Jammin' With Jammie: RIAA Wins Its First Court Case
By: Spacelab Research Staff This past week saw the first challenge to one of the RIAA's many lawsuits against suspected file-sharers in a federal courtroom in Duluth, Minnesota.
In one corner there was Jammie Thomas, accused of using KaZaA to download and offer for distribution almost 2000 songs. In the other corner was the tag team of EMI (Capitol Records), Sony BMG (Arista Records) Vivendi SA's UMG (Interscope Records) and Warner Music Group (Warner Bros. Records); they offered that this was copyright infringement based on the premise that offering these files through KaZaA, Jammie was distributing the music and they felt that was illegal.
There are some facts worth noting here before going into the story: the jury was unanimous in its decision, Jammie replaced the hard drive in question with the music stored on it (making forensics impossible), and the actual cost awarded per song is much lower than the standard $150,000 the labels were seeking.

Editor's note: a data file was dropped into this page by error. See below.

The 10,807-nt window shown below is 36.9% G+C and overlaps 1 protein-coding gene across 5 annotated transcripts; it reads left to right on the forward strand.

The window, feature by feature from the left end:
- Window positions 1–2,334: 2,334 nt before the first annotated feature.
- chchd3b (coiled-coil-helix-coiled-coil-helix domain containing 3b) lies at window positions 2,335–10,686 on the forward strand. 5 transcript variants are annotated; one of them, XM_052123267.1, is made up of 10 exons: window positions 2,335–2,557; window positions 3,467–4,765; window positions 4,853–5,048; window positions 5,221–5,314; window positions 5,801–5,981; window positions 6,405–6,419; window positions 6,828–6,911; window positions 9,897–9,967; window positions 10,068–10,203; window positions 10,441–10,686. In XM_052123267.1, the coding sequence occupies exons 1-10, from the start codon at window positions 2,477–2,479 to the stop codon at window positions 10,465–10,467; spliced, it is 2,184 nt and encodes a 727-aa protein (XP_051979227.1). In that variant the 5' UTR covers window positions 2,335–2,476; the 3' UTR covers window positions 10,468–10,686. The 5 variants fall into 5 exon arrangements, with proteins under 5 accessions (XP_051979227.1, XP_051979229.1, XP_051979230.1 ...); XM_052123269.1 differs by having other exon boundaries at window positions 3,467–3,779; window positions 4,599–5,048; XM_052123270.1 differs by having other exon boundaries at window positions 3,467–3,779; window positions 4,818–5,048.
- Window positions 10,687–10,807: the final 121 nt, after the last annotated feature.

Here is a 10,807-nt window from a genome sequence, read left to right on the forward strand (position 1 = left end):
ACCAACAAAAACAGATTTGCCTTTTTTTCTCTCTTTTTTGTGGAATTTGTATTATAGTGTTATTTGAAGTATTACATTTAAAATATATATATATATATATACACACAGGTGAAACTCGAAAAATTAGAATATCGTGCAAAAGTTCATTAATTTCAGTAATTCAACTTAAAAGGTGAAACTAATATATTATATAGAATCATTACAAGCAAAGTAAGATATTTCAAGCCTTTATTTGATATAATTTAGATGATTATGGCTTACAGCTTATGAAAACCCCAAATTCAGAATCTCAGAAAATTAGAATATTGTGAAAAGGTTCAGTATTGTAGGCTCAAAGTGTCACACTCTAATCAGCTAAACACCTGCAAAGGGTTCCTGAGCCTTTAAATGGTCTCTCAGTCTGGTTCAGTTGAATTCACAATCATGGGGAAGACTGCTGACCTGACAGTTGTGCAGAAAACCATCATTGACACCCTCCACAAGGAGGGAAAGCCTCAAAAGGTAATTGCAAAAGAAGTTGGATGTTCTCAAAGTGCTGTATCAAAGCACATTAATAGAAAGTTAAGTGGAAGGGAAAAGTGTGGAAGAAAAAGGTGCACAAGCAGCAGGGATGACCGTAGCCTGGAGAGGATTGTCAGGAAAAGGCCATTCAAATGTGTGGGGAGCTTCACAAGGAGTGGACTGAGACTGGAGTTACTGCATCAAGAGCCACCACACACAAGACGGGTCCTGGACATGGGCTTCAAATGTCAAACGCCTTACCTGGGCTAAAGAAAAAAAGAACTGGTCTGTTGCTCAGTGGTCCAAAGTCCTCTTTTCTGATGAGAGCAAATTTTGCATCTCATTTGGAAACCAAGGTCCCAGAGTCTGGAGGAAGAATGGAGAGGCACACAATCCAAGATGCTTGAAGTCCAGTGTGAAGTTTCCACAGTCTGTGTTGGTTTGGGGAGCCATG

The jury awarded $9,250 per song to the labels seeking damages. The growing concensus by a large part of the media and blogosphere is the net effect of this kind of legal action is worse than the outcome, the long tail if you will. The RIAA has spent enormous amounts of money, time, and resources tracking down the suspected file-sharers, and might actually be receiving an amount that is too high when weighed against the crime they claim was comitted.
Jammie's case came down to 24 songs (out of an original 1,702). The total sum she now has to pay out is $220,000, plus legal fees, and the world is watching as Jammie will be put into a bankruptcy-like situation over 24 songs, without any bad intent on her part. Is the penalty worth the 'crime?'
"It's been very stressful. I have multibillion-dollar corporations with their own economies of scale suing me. All my disposable income went toward this case. I didn't do this, and I refuse to be bullied," said Jammie.
The RIAA has made the claim that SafeNet (their investigative contractor) found 1,702 songs that Jammie had downloaded via the KaZaA file-sharing network. SafeNet claims that Jammie used the screen name "tereastarr," which she has also used as a name in other forms on the Internet.